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What is Holding India Back in Southeast Asia?

Over recent years, popular media and discussions have dubbed India an emerging major power. Enthusiastically, journalists and scholars alike described India’s footprint in Southeast Asia to be “growing” or “expanding.” Furthermore, with its diplomatic efforts, India was seen as a potential counterbalance to China’s influence in Southeast Asia. It was not by chance that India’s reach extended to Southeast Asia.


An Illustration on What is holding back India in Southeast Asia?

Illustration by The Geostrata


Through the “look east policy” which later evolved into “act east policy,” India aimed to foster better and warmer economic, cultural, and strategic ties with Indo pacific states. ASEAN was pointed out as the core within the act east policy.


In efforts to materialize this policy, trade deals between ASEAN and India were stamped out, cultural links between Southeast Asian states and India were emphasized and most significantly both sides engaged in defense diplomacy.

This included joint exercises between navies and even India gifting military equipment to Southeast Asian states. Despite all these efforts, India’s influence in the region still is not considered “established” unlike other surrounding major powers. This begs the question. What is holding India back?


It would be correct to say that India’s limited reach in Southeast Asia is due to its smaller economy and lesser developed human capital. Compare its 3.389 trillion USD GDP to China’s 17.886 trillion USD or Japan’s 4.237 trillion USD GDP.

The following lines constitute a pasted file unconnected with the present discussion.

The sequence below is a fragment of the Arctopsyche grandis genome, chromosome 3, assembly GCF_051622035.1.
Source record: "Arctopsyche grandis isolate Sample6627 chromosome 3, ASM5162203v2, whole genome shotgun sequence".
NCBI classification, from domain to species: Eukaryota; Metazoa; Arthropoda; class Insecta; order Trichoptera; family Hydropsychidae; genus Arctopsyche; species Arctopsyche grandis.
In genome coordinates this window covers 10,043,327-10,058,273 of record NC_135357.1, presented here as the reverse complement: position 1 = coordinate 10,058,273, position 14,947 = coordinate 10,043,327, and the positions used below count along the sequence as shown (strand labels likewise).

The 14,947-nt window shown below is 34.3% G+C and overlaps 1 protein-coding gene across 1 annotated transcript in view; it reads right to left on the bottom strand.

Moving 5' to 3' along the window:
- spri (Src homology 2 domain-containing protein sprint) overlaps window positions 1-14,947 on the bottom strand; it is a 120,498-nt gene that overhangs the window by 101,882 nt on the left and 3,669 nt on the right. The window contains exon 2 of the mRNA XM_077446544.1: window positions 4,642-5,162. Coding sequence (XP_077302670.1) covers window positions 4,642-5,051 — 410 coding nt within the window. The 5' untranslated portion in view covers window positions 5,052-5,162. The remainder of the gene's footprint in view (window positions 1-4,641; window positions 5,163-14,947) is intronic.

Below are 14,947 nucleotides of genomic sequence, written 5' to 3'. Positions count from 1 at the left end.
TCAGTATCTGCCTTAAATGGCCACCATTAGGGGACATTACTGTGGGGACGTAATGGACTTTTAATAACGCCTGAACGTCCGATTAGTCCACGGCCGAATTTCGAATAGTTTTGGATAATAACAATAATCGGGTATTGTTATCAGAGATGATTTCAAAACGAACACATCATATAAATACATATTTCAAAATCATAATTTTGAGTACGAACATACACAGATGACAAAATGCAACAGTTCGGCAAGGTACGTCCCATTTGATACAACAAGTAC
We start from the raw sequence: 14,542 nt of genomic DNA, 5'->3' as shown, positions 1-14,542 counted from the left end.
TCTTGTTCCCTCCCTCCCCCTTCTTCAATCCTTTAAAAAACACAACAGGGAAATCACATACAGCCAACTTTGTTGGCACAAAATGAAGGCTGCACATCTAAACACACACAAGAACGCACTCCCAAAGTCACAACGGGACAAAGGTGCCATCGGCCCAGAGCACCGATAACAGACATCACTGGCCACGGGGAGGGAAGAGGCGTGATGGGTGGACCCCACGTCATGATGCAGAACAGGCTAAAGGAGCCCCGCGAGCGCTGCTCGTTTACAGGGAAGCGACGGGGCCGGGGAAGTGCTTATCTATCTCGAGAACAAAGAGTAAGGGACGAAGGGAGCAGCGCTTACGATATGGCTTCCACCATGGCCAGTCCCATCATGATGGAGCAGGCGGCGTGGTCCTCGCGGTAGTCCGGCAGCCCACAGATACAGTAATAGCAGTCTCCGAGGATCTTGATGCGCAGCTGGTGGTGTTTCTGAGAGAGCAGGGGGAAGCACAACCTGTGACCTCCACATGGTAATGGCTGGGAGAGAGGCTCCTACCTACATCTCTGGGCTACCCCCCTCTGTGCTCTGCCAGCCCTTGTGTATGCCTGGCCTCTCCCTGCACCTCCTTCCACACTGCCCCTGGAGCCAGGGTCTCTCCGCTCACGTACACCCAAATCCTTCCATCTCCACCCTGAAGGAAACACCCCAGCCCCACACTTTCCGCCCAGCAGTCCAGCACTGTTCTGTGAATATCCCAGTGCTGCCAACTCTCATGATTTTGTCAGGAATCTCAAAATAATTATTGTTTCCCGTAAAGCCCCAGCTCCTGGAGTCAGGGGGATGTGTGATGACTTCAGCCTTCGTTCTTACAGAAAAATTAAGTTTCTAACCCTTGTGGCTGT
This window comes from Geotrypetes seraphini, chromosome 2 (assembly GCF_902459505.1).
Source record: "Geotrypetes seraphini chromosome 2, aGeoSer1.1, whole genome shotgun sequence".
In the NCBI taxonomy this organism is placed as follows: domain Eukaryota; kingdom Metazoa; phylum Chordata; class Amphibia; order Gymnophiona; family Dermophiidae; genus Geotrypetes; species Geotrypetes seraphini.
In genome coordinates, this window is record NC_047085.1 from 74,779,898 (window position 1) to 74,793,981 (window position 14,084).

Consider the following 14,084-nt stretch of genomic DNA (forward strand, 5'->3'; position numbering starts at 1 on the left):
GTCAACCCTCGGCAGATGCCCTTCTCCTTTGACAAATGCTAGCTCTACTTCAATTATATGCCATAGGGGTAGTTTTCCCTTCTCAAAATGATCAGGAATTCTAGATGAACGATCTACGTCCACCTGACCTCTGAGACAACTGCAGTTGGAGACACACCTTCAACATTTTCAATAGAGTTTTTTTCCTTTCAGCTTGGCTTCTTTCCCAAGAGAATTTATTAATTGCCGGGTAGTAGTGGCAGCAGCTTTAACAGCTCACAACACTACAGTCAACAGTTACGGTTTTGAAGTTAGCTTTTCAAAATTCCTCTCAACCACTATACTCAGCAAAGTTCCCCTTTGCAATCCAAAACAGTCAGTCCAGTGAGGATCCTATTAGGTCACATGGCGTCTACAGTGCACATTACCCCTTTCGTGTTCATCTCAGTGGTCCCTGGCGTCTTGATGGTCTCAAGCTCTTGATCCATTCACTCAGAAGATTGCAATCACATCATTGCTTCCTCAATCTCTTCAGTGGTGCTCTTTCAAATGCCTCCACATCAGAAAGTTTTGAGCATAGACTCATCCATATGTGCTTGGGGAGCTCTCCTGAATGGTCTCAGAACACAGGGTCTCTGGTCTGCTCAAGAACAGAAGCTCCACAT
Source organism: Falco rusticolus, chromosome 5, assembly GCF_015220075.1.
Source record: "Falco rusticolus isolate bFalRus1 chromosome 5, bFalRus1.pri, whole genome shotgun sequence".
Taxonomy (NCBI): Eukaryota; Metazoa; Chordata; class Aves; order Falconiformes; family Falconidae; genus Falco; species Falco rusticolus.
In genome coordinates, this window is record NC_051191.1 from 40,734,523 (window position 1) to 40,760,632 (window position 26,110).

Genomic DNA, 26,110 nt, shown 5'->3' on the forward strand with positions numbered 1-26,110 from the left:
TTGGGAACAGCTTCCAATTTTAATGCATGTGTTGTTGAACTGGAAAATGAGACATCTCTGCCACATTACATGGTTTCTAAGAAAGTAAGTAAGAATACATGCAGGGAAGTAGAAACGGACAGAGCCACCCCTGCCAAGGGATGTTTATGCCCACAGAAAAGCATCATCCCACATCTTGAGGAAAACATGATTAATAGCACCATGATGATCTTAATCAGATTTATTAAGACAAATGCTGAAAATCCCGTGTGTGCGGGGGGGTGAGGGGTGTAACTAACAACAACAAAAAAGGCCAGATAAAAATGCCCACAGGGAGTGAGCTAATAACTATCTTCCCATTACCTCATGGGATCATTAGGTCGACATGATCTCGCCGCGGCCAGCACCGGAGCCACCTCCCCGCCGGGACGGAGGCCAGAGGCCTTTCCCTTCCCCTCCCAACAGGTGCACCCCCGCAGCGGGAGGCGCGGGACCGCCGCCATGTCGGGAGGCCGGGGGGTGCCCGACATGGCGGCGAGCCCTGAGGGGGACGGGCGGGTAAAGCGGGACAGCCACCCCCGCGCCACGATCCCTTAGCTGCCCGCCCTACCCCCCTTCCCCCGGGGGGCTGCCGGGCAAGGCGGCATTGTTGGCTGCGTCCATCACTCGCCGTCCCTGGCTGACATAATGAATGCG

However, this answer barely scratches the surface and is not quite helpful as it lacks depth and further inspection. It is akin to a runner answering “I wasn’t fast enough” when asked why he lost a race. A more thorough examination that investigates India’s past, policies along with the reality it exists in are needed to formulate a more useful answer.


Observers of global affairs often seem to forget just how late India was in opening its economy to the world. China opened special economic zones in the late 70s so did Bangladesh and Sri Lanka at around the same time. India on the other hand opened its borders for trade and investment in 1991.

To provide a better perspective, Cambodia that suffered internal turmoil, opened its borders 2 years prior to India. Before the reform, Indian exports and imports were strictly regulated and investments into the country were constricted. Having missed out on decades of a consequential aspect of foreign policy, it makes sense that the sub-continent lost opportunities to expand its networks and outreach to other regions when compared to surrounding states.   

                                               

Another factor that hinders India’s influence in Southeast Asia could be its limited external affairs ministry’s manpower and funds. Despite the plans to add a couple hundred more diplomats to its corps, the currently 850 strong Indian diplomatic staff is falling behind in numbers when compared to the likes of China, Japan, Indonesia, Britain, and France whose diplomatic corps strength are in the thousands.


Professor Mattoo from Jawaharlal Nehru University has added that Indian diplomats also lack language skills. Furthermore, the treasury has only granted 0.4% of the annual budget for the External Affairs Ministry. With quantity, quality, and funds spread out way too thin, it is no surprise for Delhi’s impact to be less felt everywhere throughout the world.